exercises for knee replacement

With increasing age and osteoarthritis, the knee joints which bear the maximum weight burden, tend to get worn out and inflamed; in some cases, it is severe enough to warrant surgery where the surgeon removes the eroded parts of the bones and cartilage from the knee joint and replaces them with a prosthesis. These are usually made of high-grade plastic and polymers and titanium or cobalt-chromium alloys. This surgery is being increasingly employed to repair severely painful and worn-out knee joints, with a recovery period ranging from 3 months to about a year.

The recovery process depends on the quantity and quality of physical therapy applied to the new prosthetic knee joint. It’s important to start exercising the joint as early as possible to prevent complications from blood clot formation as well as to increase the strength and flexibility in the new knee joint. It will also help in the revascularization process.

Though moving the joint would be uncomfortable and painful in the beginning, exercising it will help you get back on your feet and into your normal routine, sooner. Your surgeon or physical therapist will tell you when to start moving your joints, how much exercise to start with and how much force or pressure to use. They will guide you through the exercise routines needed to get your knees back into shape.

You will be first made to walk short distances within your hospital room, possibly with a walker or crutches; you will be told how much pressure to put on your knee. Standing comfortably and erect, you will have to learn how to walk rhythmically and slowly with the support of your walker or crutches, remembering to put the heel of the foot down first before flattening your foot. When lifting the operated leg, first lift your toes off the floor before following with the rest of the foot. Remember not to hurry, but to learn to walk straight with an even gait; as the muscle strength improves, you would be able to walk more, putting more weight on the leg, and eventually progressing to depending on a cane for aid before finally walking independently. Remember Rome wasn’t built in a day and your new joint will similarly also need time to grow strong enough to help you engage in normal activities.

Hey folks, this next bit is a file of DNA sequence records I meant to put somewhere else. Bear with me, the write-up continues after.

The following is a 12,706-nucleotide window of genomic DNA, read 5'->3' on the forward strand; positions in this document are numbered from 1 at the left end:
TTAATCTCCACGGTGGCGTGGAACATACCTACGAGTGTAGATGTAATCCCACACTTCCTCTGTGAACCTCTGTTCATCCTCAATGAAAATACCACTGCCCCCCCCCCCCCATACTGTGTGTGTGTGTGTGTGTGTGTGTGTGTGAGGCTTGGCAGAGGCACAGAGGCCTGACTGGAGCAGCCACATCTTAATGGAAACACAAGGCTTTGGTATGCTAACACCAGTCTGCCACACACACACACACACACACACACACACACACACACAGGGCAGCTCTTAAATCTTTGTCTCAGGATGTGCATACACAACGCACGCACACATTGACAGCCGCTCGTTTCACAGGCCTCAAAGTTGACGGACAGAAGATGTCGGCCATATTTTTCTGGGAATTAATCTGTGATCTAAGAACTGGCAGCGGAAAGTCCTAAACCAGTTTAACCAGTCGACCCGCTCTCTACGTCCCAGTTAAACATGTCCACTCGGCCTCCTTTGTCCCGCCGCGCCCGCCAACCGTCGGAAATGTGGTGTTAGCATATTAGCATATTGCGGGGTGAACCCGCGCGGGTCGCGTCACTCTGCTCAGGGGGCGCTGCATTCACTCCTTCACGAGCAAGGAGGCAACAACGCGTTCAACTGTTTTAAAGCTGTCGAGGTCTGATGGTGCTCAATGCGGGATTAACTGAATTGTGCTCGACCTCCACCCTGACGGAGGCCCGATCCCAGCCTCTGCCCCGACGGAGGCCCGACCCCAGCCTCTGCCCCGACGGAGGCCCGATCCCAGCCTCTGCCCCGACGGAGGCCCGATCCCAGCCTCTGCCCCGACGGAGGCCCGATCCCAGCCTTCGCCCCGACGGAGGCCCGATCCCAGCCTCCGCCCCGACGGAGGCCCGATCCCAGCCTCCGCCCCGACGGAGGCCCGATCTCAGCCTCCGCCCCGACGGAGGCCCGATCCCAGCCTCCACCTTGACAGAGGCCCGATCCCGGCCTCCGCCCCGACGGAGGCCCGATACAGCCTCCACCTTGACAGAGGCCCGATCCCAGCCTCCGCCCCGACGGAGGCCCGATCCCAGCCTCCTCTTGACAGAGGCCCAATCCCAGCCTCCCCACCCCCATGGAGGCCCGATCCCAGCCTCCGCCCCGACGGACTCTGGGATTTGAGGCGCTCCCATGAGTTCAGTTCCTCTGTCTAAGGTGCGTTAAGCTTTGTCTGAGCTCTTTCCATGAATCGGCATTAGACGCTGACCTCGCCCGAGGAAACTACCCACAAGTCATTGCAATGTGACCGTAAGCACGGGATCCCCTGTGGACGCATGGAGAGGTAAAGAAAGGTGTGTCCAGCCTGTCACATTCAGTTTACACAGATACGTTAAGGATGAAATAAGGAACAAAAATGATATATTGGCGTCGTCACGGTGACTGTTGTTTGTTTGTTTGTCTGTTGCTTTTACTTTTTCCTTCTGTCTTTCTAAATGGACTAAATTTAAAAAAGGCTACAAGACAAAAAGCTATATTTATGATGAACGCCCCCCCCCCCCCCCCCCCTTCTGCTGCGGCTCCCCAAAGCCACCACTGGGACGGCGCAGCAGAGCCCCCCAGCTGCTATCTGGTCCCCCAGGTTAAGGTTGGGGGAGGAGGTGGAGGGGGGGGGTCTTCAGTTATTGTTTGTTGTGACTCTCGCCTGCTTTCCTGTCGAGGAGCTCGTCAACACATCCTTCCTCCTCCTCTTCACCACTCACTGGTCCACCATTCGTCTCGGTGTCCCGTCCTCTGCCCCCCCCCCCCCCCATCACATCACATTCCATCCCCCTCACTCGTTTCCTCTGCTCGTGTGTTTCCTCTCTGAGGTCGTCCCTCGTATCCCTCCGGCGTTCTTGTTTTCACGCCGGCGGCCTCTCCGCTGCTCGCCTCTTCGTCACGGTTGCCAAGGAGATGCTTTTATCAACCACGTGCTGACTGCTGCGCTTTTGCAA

Climbing up and down the staircase is an excellent way to strengthen the joint as well as improve endurance. You need to start climbing slowly with the support of the handrail; go up the staircase leading with the un-operated leg and come down the staircase placing the operated leg first. Initially, you might need a helping hand to support your climbing and descending, but with improvement in strength and endurance, you will soon be able to do it yourself.

Whichever mode of exercise you use, remember to use both legs equally to keep their strength balanced. You will most probably experience pain and/or swelling after exercising your joint – elevate your leg and apply an ice pack.

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